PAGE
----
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Discussionim new to composing- any general tips and tricks are really appreciated!

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I'm new to composing. I know my theory and I've written a few pieces (for school and for fun) but I want to improve my writing and general thought process around making a score or any piece of music. My approach as of late has been very soul-less, and given that the majority of what I've properly composed as been for assignments, each piece has a certain robotic quality to it. I want to losen up a little, but I don't quite know how. SO, how do you, as an individual artist, approach writing a piece of music? Whats your thought process and method? Do you rely heavily on theory or do you go by ear? How long does a piece generally take you?Rightmove Kijiji Quizlet

Edited by mackrickson

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Theory is just the vocabulary you use to talk about what your ear already likes.  I compose by ear, and then turn to theory to think of additional possibilities in an organized way if I get stuck, or to organize my harmonic language if it's a bit scattered.  Theory saves you time, because once you understand it well, a single word can stand in for a lot of complex information in your thought process.  And that lets you think on a deeper structural level, because it lets you hold more information in your head simultaneously.  If you grow up speaking a language, you understand how to apply its grammar rules instinctively, but if you sit down and study grammar, you gain the tools to discuss use of language more deeply.  It's not necessary for everyday speech, but for a poet, novelist, or newspaper editor it helps you talk about talking, so you can defend your ideas, refine the way you express them, or help someone else polish their own.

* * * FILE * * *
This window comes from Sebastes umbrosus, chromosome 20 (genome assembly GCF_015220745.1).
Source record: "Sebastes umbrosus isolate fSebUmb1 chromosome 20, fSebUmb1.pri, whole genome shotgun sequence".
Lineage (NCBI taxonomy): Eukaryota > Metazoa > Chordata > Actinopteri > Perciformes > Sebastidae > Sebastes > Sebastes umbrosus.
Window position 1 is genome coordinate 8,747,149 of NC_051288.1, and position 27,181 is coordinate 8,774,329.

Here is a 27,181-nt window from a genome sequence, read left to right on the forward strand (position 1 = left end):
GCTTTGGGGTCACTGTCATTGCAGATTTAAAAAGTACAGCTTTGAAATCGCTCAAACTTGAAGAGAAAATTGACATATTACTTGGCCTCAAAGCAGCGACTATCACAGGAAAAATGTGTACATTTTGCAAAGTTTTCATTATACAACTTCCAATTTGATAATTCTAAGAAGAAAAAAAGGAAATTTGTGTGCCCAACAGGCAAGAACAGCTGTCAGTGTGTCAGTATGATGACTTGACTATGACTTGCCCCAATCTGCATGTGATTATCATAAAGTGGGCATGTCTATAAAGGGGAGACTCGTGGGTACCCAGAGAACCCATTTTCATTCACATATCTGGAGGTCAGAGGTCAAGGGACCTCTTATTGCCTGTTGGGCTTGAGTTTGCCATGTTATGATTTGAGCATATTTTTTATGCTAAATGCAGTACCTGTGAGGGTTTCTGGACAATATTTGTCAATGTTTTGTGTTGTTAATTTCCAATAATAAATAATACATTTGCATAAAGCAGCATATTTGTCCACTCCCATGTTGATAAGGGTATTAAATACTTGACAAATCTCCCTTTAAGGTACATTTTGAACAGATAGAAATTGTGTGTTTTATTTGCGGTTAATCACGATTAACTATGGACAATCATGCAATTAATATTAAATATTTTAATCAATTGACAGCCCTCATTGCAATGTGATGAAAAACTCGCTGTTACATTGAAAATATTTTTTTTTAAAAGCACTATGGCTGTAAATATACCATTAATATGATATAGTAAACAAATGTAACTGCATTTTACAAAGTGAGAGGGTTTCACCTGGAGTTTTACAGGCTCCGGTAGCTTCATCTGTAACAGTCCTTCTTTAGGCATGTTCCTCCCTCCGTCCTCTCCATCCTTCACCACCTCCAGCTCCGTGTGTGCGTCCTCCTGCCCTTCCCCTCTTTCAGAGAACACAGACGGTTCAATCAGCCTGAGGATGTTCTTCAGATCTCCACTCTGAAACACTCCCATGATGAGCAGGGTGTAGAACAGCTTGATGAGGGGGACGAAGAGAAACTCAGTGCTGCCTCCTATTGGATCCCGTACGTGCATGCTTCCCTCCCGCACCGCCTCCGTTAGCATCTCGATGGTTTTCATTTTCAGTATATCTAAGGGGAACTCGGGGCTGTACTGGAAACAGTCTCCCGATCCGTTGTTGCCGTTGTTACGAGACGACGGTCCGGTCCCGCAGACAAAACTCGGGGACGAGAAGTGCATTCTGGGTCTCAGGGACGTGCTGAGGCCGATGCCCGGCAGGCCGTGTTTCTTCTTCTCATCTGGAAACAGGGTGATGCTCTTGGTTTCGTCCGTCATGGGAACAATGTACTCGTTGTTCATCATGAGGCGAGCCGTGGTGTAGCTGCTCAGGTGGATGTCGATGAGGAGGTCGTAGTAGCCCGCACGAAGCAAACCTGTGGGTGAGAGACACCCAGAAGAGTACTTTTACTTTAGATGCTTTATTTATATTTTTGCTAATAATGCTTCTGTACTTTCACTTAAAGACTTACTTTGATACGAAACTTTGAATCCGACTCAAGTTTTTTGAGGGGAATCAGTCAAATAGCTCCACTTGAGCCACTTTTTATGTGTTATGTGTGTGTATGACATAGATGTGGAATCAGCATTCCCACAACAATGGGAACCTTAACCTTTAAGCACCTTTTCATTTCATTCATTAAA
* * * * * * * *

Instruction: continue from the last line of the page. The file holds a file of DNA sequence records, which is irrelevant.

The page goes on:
The assignments you've done so far may be more like practicing scales for an instrument than like independent composing.  They make sure you really get the theory concepts firmly established in your long term memory, so you can call them up at a moment's notice without having to pause for thought.  

If you want to loosen up, are you a hummer, a whistler, or a piano noodler?  Record yourself on your phone for five or ten minutes whistling while you do laundry or walk in the woods, and then go back and see if any of it speaks to you.  Take that bit and work it up.  Separate the creative part of the process from the part where you write it all down, so your analytical brain doesn't get in the way of your creative flow.  Sometimes it helps to distract yourself a little with a secondary task to get rid of your inhibitions.  (Do the dishes, take a walk).  The brain isn't capable of keeping up a steady stream of whistling, matching up socks, and worrying about whether the whistling is good all at the same time, so it gives up and just whistles and folds.  

It generally takes me a month or two to finish a 2-3 minute piece.  I'm an adult person with adult work and home responsibilities including a lot of evening and weekend work hours, so that's composing here and there when I can snatch the time.  If you're a student and composing is your "job" for one of your classes, you may have more time and be able to go faster.  

I've got a piece in the "incomplete" upload section here if you're curious to see what my process looks like.  That's what I've started with, and the melody may get refined as I go, the chords and the chord voicing will definitely change as I see where I want to go next.  Right now, I've got a 30 second sketch of melody, and a few chords stuck in there to start thinking about the harmonic language.  

Good luck!  Keep writing!

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Why not find some like  minded muscians and start a band? I did this at a young age and it set me for life, the things I learned.

Good luck to you.

Edited by Ken320

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